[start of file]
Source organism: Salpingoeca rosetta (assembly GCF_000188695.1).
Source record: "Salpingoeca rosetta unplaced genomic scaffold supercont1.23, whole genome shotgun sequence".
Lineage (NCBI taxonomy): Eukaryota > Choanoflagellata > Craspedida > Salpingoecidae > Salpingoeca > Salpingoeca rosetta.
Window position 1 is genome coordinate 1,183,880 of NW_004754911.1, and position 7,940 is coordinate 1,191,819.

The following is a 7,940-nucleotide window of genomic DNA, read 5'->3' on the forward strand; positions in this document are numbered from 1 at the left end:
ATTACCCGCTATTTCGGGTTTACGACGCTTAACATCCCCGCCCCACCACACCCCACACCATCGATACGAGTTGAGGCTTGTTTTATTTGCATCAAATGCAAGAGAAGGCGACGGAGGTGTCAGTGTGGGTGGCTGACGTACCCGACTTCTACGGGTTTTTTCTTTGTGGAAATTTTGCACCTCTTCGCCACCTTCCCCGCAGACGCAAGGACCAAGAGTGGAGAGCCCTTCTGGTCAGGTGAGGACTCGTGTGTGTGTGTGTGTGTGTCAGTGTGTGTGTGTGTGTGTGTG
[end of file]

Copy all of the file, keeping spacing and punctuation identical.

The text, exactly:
Source organism: Salpingoeca rosetta (assembly GCF_000188695.1).
Source record: "Salpingoeca rosetta unplaced genomic scaffold supercont1.23, whole genome shotgun sequence".
Lineage (NCBI taxonomy): Eukaryota > Choanoflagellata > Craspedida > Salpingoecidae > Salpingoeca > Salpingoeca rosetta.
Window position 1 is genome coordinate 1,183,880 of NW_004754911.1, and position 7,940 is coordinate 1,191,819.

The following is a 7,940-nucleotide window of genomic DNA, read 5'->3' on the forward strand; positions in this document are numbered from 1 at the left end:
ATTACCCGCTATTTCGGGTTTACGACGCTTAACATCCCCGCCCCACCACACCCCACACCATCGATACGAGTTGAGGCTTGTTTTATTTGCATCAAATGCAAGAGAAGGCGACGGAGGTGTCAGTGTGGGTGGCTGACGTACCCGACTTCTACGGGTTTTTTCTTTGTGGAAATTTTGCACCTCTTCGCCACCTTCCCCGCAGACGCAAGGACCAAGAGTGGAGAGCCCTTCTGGTCAGGTGAGGACTCGTGTGTGTGTGTGTGTGTGTCAGTGTGTGTGTGTGTGTGTGTG